James Hanna began to deliver on the Dallas Cowboys’ investment in him late last season, and one person they can thank is backup quarterback Kyle Orton.
He stayed on the rookie tight end’s case, and it paid off, said new tight ends coach Wes Phillips.
“People saw the end result where he started making plays, but we also saw when he was running scout team at the beginning of the year and Kyle Orton is on him every single day about how to practice, how to be a pro, how to work,” Phillips said Thursday in meeting reporters for the first time in his new job. “He really made some strides.”
Hanna, drafted in the sixth round out of Oklahoma last year, caught a pass in the season opener – his only catch for the first 12 games – but had seven catches in the last four games.
“He really impressed us as far as his work ethic and how he went about his job,” Phillips said. “Learning how to finish, learning how to go about meetings and study and prepare, all those sort of things. He’s a very intelligent guy, and we’re looking forward to continuing his development.”
Another change to the NFL Scouting Combine’s testing is on the way.
The combine’s testing has been tweaked over the years, and a significant adaptation is coming. The league plans to implement a second aptitude test to the itinerary for players this week, according to National Football Scouting president Jeff Foster.
An NFL source confirmed that the test will be part of this year’s combine.
Foster said the test is not a replacement for, but rather a counterpart to, the much-criticized Wonderlic test. The Wonderlic has been used at the combines for decades since its origination as an intelligence test in the 1970s by legendary Dallas Cowboys coach Tom Landry. The Wonderlic’s usefulness and the ethics of relying on it have been sources of debate over the years.
According to Foster, the league spent time developing the new test with a university professor. The hope is that “it’s something that’s a little more evolved than the Wonderlic.”
Clubs have long expressed the importance of years of data built up on tried-and-true testing and measurements, enabling balanced comparisons, so Foster and other combine officials always have been reluctant to eliminate elements from the combine. A recent example is the addition of wingspan to measurements. Some people voiced concerns that wingspan is a more illuminating measurement than arm length, so it was added to the combine, but arm length wasn’t eliminated.
NO LOVIE IN CHICAGO: Rod Marinelli gave up a chance to be Bears defensive coordinator to reunite with Monte Kiffin
Monte Kiffin’s first hire when he arrived in Dallas was Rob Marinelli as his defensive line coach. The two are reunited after a seven-year separation to try to return glory to the Cowboys.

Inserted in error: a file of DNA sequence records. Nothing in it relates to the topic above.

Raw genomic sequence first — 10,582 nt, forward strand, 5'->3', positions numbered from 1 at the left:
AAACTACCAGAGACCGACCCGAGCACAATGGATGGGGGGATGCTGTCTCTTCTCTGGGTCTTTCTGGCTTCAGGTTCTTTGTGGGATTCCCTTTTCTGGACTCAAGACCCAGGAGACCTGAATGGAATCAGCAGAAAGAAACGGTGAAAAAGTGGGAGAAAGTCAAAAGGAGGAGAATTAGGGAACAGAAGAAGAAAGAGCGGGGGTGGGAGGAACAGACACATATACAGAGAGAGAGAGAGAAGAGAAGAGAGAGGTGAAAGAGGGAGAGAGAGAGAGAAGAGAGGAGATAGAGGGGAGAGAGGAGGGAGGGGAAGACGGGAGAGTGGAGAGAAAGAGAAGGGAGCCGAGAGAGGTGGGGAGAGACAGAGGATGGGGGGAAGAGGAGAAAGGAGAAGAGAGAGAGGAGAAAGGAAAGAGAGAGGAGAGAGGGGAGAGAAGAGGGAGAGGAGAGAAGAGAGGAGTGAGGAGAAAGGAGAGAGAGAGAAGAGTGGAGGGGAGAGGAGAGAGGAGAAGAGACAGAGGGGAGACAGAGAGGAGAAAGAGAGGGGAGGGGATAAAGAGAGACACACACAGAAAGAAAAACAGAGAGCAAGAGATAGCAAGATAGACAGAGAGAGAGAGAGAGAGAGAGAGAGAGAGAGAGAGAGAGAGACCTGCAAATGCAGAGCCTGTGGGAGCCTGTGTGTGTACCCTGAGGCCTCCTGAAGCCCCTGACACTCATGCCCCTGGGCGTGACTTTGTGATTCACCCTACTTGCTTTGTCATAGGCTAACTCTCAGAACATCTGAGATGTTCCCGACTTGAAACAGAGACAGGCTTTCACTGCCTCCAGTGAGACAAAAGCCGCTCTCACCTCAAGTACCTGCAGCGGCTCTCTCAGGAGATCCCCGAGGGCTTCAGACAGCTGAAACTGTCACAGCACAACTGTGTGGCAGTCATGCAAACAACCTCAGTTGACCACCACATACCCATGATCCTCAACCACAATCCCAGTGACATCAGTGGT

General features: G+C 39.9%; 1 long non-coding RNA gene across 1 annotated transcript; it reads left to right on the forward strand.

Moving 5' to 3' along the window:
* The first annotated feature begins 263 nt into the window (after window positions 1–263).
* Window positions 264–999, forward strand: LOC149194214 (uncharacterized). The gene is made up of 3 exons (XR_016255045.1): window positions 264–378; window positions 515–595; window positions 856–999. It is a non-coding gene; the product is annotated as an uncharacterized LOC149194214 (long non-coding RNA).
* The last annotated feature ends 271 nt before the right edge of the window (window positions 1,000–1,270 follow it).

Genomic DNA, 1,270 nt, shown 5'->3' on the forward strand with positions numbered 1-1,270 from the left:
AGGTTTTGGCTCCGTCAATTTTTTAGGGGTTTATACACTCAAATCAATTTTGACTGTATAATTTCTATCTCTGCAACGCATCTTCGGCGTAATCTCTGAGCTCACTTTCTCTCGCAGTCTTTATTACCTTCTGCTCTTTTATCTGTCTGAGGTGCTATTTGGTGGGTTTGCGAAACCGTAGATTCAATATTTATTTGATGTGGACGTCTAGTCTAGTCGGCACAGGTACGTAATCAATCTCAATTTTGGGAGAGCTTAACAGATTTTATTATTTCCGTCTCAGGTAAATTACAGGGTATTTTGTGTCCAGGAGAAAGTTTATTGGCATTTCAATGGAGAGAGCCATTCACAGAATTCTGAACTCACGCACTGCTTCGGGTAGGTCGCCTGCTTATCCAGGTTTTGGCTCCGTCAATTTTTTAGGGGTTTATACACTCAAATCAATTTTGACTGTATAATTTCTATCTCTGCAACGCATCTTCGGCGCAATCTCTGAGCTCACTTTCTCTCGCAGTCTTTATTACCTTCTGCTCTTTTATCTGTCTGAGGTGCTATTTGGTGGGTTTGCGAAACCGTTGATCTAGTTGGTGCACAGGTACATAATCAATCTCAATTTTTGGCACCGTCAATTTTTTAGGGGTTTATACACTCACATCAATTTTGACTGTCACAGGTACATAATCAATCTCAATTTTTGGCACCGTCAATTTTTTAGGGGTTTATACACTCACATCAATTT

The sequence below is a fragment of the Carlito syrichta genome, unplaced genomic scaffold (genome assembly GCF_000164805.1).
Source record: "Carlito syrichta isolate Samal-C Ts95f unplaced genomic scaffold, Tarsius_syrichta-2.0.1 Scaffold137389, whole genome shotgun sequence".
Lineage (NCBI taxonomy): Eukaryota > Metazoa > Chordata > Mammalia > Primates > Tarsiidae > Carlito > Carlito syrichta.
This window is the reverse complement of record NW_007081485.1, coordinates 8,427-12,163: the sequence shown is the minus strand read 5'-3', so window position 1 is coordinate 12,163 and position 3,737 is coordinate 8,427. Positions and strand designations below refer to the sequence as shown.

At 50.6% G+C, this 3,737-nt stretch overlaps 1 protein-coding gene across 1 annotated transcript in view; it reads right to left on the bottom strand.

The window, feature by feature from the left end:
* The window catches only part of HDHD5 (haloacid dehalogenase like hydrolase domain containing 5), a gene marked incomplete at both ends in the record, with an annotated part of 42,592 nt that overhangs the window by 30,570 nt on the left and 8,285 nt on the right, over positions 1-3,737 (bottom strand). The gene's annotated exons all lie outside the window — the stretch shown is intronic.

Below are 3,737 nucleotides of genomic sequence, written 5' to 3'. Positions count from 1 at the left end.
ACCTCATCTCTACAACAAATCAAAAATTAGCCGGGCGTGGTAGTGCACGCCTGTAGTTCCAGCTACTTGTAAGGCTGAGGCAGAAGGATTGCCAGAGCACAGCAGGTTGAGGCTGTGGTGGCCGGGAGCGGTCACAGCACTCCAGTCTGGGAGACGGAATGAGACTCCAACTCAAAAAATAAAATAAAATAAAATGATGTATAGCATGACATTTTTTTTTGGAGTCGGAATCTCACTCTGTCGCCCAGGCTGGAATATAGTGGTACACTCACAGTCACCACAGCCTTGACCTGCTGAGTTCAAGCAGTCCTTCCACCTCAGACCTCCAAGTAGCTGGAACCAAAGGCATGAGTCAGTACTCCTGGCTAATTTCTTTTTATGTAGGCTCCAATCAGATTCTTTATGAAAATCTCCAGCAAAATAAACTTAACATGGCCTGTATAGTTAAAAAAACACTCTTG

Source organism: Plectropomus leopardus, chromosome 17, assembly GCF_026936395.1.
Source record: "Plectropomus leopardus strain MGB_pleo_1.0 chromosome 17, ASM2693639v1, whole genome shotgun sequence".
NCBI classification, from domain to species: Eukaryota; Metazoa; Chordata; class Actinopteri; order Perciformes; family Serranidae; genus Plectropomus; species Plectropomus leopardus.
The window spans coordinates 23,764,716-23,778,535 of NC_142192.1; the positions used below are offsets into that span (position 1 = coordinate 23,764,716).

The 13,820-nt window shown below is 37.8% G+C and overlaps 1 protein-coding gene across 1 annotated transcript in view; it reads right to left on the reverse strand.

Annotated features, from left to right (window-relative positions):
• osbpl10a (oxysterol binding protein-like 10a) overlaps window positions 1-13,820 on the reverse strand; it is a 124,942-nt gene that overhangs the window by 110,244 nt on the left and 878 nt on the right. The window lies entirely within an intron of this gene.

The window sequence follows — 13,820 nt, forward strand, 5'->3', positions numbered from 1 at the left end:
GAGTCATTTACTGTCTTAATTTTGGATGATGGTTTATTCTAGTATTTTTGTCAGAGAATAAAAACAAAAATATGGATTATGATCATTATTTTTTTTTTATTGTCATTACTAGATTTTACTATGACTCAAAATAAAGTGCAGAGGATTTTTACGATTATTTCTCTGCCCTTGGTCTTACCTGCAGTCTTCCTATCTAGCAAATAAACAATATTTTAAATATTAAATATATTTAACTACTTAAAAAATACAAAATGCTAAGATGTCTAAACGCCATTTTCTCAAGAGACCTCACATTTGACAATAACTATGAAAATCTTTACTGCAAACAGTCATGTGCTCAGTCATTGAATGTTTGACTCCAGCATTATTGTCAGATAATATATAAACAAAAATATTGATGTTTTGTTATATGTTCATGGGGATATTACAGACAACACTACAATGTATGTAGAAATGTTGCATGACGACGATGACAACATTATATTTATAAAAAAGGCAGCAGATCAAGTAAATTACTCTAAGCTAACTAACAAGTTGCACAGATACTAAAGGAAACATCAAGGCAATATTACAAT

Kiffin and Marinelli were together 10 seasons in Tampa. During their time there, the Bucs defense was in the top 10 in points allowed every year and in the top 10 in yards allowed in all but their first season of 2006 when Tampa ranked 11th. The Bucs went 89-71 from 1996-2005, allowing an average of 281.4 yards and 16.7 points per game. They generated an average of 32 turnovers a season.
“I think what we did there, and a lot of other guys were there with us, [gave us] a bond and… a belief [in the system],” Marinelli said. “There are things maybe you do differently here and there over the course of the year. But that foundation, the fundamentals of what we do, is the core belief for us. That kind of unites us. That’s why I wanted to be a part of this and be back with him.”
Marinelli left the Bucs in 2006 to become head coach of the Detroit Lions. He lasted only three seasons, going 10-38. He spent the past three seasons as defensive coordinator in Chicago, working for Lovie Smith, who was the Bucs linebackers coach from 1996-2000.
The Bears wanted to retain Marinelli as defensive coordinator, but he chose to leave.
“There’s no doubt [it was hard to leave],” Marinelli said. “But my No. 1 relationship is with Lovie Smith. Yeah, he’s probably one of my best friends in life, and I believe in him and I went there because of him and it’s not the right place for me without him.”
Marinelli: Coaching With A Sense Of Urgency (Click HERE to watch)
Defensive line coach Rod Marinelli speaks about his principles on defense and what he hopes to bring to the Cowboys.
RELATED: When One Friend Was Ousted, Marinelli Joined Another
IRVING, Texas – Most people would consider a move from defensive coordinator to defensive line coach a demotion. Rod Marinelli isn’t one of those people.
The Cowboys’ defensive line coach gladly accepted his new position in Dallas. The title wasn’t as important as being around coaches that shared a similar knowledge and passion for the game. He has that in Dallas with Monte Kiffin.